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  1. #1
    Join Date
    Apr. 24, 2010
    Posts
    225

    Default Thoughts on putting a stallion back to work

    I originally posted this in the Off Course Forum but people thought I should post it here.

    I have recently been offered a stallion that is a Belgian Warmblood. He is a pretty reasonable guy but hasn't been ridden in 4 years. He was schooling 3'6" and doing second level dressage prior to that but his owner broke her back (not related to him) and just stopped with him. He has been hanging out in the field breeding and he has some pretty nice babies on the ground and I have been looking for a project horse for myself. I have finally made the decision that my current mount is not going to be what I need him to be and I don't think it is fair for me to push him to try to be something he is not.

    This guy is more what I'm looking for and I am not sure I am ready to cut him at this time. He hasn't been doing much but hanging out in the field with his mare for the past 4 years but I have been over to her house and done ground work with him and he seems to want to work.

    What is everyone's thoughts on if you can put a stallion back to work after this long of a time off and he be like he was (he was breeding when he was in work back then too). I have a small breeding operation and this guy has not been getting many outside mares, but his babies are sought after locally. I do plank on breeding my warmblood mare to him as soon as she cycles again.
    Member of the Standardbreds with Saddles Clique!



  2. #2
    Join Date
    Dec. 13, 1999
    Location
    Greensboro, NC
    Posts
    35,552

    Default

    I know several SOs now who have done just that. They either gave the stallion time off for some heavier breeding, or he came into their hands similarly to what you would be doing, and just put him back to work.
    ______________________________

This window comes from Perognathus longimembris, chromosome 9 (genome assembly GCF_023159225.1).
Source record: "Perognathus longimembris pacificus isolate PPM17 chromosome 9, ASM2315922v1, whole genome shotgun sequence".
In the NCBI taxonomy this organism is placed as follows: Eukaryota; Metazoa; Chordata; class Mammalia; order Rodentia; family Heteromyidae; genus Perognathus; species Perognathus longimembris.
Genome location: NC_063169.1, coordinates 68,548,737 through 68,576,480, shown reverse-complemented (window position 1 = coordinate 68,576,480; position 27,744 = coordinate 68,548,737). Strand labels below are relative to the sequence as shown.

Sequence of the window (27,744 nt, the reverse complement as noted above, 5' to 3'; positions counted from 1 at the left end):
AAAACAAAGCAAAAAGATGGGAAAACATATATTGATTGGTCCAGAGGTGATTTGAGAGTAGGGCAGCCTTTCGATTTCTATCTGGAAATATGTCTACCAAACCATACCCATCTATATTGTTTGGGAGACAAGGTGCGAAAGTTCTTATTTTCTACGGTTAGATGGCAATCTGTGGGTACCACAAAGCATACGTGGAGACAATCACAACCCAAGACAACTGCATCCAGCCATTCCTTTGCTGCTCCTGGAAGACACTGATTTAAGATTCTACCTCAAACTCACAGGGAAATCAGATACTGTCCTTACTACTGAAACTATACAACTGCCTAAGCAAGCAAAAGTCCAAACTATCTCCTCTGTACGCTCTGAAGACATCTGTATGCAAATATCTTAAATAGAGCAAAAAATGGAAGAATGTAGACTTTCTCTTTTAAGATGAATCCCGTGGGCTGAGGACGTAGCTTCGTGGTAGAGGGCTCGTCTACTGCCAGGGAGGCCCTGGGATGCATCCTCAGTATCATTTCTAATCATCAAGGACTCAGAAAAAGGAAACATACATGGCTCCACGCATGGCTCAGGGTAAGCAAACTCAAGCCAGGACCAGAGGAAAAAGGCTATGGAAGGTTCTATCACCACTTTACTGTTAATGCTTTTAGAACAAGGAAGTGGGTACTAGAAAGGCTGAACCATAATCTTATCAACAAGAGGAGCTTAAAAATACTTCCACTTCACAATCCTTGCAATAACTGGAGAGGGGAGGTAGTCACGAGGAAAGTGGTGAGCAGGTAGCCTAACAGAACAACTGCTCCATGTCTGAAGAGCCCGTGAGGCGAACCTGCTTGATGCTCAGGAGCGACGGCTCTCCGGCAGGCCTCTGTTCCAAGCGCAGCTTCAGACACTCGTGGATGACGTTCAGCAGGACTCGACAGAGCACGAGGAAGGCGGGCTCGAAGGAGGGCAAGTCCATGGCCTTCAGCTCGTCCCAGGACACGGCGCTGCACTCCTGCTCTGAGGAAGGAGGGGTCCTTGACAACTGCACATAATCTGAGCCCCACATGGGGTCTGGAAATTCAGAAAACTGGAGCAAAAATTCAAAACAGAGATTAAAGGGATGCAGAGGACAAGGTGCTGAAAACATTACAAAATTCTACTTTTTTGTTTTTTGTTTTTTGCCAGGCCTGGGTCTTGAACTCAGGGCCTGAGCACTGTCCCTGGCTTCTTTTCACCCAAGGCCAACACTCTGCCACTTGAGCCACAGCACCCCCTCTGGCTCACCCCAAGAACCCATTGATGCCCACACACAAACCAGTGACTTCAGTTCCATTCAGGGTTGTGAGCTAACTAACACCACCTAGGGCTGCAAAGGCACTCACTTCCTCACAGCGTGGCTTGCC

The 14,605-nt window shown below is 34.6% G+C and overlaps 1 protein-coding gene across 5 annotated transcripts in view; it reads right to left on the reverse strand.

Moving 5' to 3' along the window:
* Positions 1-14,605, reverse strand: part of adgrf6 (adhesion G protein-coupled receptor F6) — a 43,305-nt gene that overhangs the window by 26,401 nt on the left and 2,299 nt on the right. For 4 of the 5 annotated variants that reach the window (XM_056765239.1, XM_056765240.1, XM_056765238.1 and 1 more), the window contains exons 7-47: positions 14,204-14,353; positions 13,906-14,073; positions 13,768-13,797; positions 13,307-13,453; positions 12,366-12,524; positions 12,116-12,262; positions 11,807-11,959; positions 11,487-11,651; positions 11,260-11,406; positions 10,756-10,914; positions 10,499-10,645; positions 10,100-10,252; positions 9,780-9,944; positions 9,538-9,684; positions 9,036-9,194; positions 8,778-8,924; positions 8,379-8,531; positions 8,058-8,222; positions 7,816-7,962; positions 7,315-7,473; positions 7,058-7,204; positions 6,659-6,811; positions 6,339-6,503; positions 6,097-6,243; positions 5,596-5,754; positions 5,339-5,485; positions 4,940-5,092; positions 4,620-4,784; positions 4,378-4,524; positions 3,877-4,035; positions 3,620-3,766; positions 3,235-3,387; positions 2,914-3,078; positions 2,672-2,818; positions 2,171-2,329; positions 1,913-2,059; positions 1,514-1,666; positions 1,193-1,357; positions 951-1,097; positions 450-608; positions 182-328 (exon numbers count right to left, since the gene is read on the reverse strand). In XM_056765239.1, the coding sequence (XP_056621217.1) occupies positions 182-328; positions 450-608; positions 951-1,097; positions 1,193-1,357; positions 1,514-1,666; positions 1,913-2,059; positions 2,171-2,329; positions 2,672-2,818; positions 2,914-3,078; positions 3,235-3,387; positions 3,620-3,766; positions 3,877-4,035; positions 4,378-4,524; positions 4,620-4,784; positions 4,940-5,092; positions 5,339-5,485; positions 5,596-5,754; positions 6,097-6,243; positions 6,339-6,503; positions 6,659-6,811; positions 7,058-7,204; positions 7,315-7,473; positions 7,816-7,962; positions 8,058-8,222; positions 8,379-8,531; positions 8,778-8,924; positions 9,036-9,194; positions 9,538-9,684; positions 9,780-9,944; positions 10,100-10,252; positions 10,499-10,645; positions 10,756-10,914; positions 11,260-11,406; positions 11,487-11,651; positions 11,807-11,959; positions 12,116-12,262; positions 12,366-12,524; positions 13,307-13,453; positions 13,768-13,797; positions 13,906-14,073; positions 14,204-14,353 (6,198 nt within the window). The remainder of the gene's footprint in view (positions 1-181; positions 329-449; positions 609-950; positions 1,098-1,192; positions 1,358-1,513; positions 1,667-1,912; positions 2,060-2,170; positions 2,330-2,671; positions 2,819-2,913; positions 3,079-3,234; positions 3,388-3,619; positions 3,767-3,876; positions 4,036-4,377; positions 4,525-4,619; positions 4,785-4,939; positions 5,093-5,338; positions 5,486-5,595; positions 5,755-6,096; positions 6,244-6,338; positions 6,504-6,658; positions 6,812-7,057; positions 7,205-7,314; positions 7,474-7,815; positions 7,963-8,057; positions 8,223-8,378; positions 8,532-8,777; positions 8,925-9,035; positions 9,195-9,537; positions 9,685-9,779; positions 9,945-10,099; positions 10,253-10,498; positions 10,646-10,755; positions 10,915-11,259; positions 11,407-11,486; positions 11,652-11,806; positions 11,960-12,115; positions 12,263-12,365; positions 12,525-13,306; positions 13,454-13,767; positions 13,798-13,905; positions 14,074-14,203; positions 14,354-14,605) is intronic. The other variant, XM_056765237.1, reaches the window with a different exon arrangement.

The CoTH CYA - please consult w/your veterinarian under any and all circumstances. - ET



  3. #3
    Join Date
    Apr. 24, 2010
    Posts
    225

    Default

    He is a pretty good guy. He is settling in and getting used to the routine at my place. I do want to breed him to my warmblood broodmare as soon as she is ready for him She foaled in late March. I think he will give her size as she is on the smaller size even though she has big genes. I will not be advertising him as a breeding stallion but the person who had him will be directing anyone inquiring to me. That being said I really think he will be happier with a job rather than just sitting in the field. I'm going to give him some time to settle and see how it goes. I am planning on starting over with him and seeing what he remembers.
    Member of the Standardbreds with Saddles Clique!



  4. #4
    Join Date
    May. 23, 2012
    Location
    Muskoka, Ontario CANADA
    Posts
    235

    Default

    Absolutely no problem at all... Have fun!!
    www.muskokalakesconnemaras.com
    Wonderful ponies for family or show!



  5. #5
    Join Date
    Dec. 14, 2007
    Location
    Wilsonville, Ontario, CANADA
    Posts
    4,339

    Default

    I put my Guaranteed Gold stallion back to work after being off for 10 years. I wanted to get some updated pictures and footage of him being ridden more like a hunter than an eventer and thats what we accomplished.

    He was horribly unfit and overweight as well and 1 turn around the arena had him huffing and puffing but the lady I had him with took it slowly with him and in 6-7 weeks, he could start to self carry himself once again, was fit enough to jump and was looking fabulous. According to her, he hadnt forgotten a thing. There were no hysterics, no bucking or rearing - nada. She let him go a few turns on the lunge line with tack on, had someone hold him when she got on, she let him go and they walked off like he had been ridden yesterday

    I truly believe its in our minds - and not theirs - how long its been since they were last ridden. I dont believe they have any concept of time like we do. They understand what is expected of them under saddle and thats it

    My stallion was (and still is) a breeding stallion - live cover and AI - and it didnt make any difference with him at all being ridden again

    Good luck with your decision!


    1 members found this post helpful.

  6. #6
    Join Date
    Apr. 28, 2008
    Location
    California
    Posts
    1,848

    Default

    Agreed, not a problem at all. I've just put one of my stallions back to work, he's been just a breeding stallion since 2008. Obviously fitness is a concern, but he's doing great, and his mind is just as wonderful as it was back then Good luck!!
    Making Your Ambitions a Reality at Secret Ambition Stables.
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